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Reading attack suspect was known to security services

By JULIAN SHEA in London | China Daily Global | Updated: 2020-06-23 09:52

Flower tributes pictured outside Holt School, Wokingham, UK, in memory of teacher James Furlong. STEVE PARSONS/PA/AP

British police have confirmed that the man being held on terrorism charges after a fatal stabbing in the English town of Reading on Saturday night had previously come to the attention of the security services.

Khairi Saadallah, 25, who is believed to be from Libya, was initially arrested on a charge of murder following the incident which left three people dead, and was rearrested on Sunday under Section 41 of the Terrorism Act 2000, which means he can be detained without charge for up to 14 days.

Counter-terrorist police specialists have now taken over the handling of the case from the local Thames Valley constabulary, and no-one else is being sought in connection with the incident.

The BBC reports that the suspect came onto the radar of the security services in 2019 after it was suggested he wanted to travel abroad, potentially for reasons linked to terrorism, but as further inquiries did not come up with any immediate risk or threat, no case was opened on him.

So far the names of two of the three victims have been released. James Furlong, 36, was head of history, government and politics at The Holt School in Wokingham, and Joe Ritchie-Bennett was a 39-year-old United States national who had lived in the United Kingdom for 15 years and worked for a pharmaceutical company near Reading. The name of the third victim has not yet been made public.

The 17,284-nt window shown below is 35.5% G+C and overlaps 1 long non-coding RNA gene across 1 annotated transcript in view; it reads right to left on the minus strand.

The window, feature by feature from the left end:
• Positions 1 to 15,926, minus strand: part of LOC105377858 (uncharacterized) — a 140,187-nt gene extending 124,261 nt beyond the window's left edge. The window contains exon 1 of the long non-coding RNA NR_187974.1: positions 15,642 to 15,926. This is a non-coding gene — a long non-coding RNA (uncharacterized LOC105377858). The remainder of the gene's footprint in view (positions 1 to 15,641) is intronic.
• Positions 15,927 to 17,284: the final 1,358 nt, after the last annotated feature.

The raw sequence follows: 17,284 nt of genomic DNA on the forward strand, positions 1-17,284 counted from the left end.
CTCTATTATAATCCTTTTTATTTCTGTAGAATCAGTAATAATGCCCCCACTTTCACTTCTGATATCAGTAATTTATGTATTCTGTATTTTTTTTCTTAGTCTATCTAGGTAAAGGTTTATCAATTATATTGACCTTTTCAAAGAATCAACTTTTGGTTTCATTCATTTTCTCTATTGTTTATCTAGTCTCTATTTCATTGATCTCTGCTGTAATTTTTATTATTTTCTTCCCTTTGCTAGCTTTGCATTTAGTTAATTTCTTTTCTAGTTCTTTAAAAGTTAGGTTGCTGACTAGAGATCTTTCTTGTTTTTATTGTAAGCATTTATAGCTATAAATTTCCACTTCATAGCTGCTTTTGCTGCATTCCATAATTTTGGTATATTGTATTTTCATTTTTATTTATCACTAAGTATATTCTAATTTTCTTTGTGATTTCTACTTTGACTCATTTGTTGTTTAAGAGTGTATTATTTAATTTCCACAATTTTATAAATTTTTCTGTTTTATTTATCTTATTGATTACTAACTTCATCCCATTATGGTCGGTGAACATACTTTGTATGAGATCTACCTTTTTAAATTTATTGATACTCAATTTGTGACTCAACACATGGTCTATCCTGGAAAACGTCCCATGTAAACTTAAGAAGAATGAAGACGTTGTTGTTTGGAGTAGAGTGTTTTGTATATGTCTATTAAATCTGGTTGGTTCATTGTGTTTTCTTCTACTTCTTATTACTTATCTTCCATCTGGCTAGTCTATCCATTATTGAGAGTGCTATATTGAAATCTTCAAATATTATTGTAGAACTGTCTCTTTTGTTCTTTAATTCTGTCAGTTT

Tributes from pupils described Furlong as an "inspirational, enthusiastic and passionate" teacher, and the joint head teachers of his school said he "truly inspired everyone he taught".

"He was determined that our students would develop a critical awareness of global issues and in doing so, become active citizens and have a voice," said a statement issued by Anne Kennedy and Katie Pearce.

"As a whole community, we all now need to absorb this sad news. Words cannot describe our shock and sadness at this time."

Robert Ritchie, the father of Joe Ritchie-Bennett, told US network CBS his family was "heartbroken "at the loss of their "brilliant and loving" son.

Woody Johnson, the US ambassador in London, said he offered "my deepest condolences to the families of those killed. To our great sorrow, this includes an American citizen. Our thoughts are with all those affected".

Security Minister James Brokenshire has revealed that in the last three years, 25 terrorist plots have been disrupted in the UK, and with hundreds of possible leads to follow-up at any one time, managing the threat was a "complex, diverse "and "rapidly changing" challenge.

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